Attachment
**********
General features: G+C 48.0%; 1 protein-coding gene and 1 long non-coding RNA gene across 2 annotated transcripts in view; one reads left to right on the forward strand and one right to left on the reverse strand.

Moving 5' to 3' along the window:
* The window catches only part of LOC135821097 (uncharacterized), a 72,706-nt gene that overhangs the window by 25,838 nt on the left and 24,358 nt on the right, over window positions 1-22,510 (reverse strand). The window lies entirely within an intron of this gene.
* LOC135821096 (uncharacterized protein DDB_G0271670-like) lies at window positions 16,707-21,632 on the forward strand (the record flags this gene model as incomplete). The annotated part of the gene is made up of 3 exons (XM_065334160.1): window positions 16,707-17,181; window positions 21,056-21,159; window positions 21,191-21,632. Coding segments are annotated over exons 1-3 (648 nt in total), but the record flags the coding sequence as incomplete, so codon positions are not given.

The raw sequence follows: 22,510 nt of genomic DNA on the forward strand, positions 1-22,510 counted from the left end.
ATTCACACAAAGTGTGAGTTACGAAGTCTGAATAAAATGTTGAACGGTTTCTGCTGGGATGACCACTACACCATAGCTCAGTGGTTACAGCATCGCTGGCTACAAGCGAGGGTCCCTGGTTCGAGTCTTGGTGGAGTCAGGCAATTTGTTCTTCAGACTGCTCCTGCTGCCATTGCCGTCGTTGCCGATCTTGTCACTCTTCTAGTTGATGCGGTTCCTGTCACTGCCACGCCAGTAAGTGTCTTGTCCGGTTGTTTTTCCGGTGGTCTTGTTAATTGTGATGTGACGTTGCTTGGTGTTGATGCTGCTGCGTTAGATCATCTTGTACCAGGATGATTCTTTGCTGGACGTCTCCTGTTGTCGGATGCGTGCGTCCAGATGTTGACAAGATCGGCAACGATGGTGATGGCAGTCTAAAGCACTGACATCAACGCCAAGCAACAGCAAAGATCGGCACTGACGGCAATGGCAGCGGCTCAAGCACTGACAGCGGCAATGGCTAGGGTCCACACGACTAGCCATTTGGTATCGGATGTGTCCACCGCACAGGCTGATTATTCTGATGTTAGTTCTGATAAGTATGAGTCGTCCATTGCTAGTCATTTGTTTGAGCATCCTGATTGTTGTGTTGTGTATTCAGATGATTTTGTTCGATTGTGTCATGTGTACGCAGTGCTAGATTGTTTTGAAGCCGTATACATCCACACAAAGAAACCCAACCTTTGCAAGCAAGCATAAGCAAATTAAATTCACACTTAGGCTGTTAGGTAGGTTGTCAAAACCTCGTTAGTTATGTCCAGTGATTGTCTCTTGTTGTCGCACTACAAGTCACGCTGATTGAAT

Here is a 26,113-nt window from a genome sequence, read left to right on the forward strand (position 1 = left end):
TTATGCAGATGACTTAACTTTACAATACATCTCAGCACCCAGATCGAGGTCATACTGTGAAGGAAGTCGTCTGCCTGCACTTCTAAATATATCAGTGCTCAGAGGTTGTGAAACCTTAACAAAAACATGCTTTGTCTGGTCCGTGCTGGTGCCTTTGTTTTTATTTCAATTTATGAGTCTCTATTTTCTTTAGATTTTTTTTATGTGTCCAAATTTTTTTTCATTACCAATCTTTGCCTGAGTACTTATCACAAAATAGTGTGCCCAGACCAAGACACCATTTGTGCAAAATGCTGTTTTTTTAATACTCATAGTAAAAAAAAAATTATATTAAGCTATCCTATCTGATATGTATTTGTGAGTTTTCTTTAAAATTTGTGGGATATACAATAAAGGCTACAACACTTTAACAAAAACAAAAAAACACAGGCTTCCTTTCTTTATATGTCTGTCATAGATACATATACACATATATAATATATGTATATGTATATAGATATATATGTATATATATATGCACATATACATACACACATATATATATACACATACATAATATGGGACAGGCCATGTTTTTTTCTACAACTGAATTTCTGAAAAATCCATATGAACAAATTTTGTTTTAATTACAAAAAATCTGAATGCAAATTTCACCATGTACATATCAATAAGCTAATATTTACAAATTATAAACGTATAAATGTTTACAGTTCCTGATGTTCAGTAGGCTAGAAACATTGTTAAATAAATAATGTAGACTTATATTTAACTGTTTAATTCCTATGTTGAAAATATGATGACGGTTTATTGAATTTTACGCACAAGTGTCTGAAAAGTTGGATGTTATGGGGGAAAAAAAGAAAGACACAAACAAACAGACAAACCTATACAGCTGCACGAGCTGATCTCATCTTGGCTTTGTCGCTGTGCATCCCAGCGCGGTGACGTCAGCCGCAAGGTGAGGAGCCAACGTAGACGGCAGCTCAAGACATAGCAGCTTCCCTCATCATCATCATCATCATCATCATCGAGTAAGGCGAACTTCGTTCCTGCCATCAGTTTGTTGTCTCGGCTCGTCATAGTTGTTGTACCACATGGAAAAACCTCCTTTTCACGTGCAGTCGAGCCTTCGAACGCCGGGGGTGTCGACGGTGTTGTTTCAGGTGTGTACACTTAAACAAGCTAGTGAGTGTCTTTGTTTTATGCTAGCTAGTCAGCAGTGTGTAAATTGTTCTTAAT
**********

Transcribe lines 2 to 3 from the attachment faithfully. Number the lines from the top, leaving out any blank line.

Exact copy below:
Moving 5' to 3' along the window:
* The window catches only part of LOC135821097 (uncharacterized), a 72,706-nt gene that overhangs the window by 25,838 nt on the left and 24,358 nt on the right, over window positions 1-22,510 (reverse strand). The window lies entirely within an intron of this gene.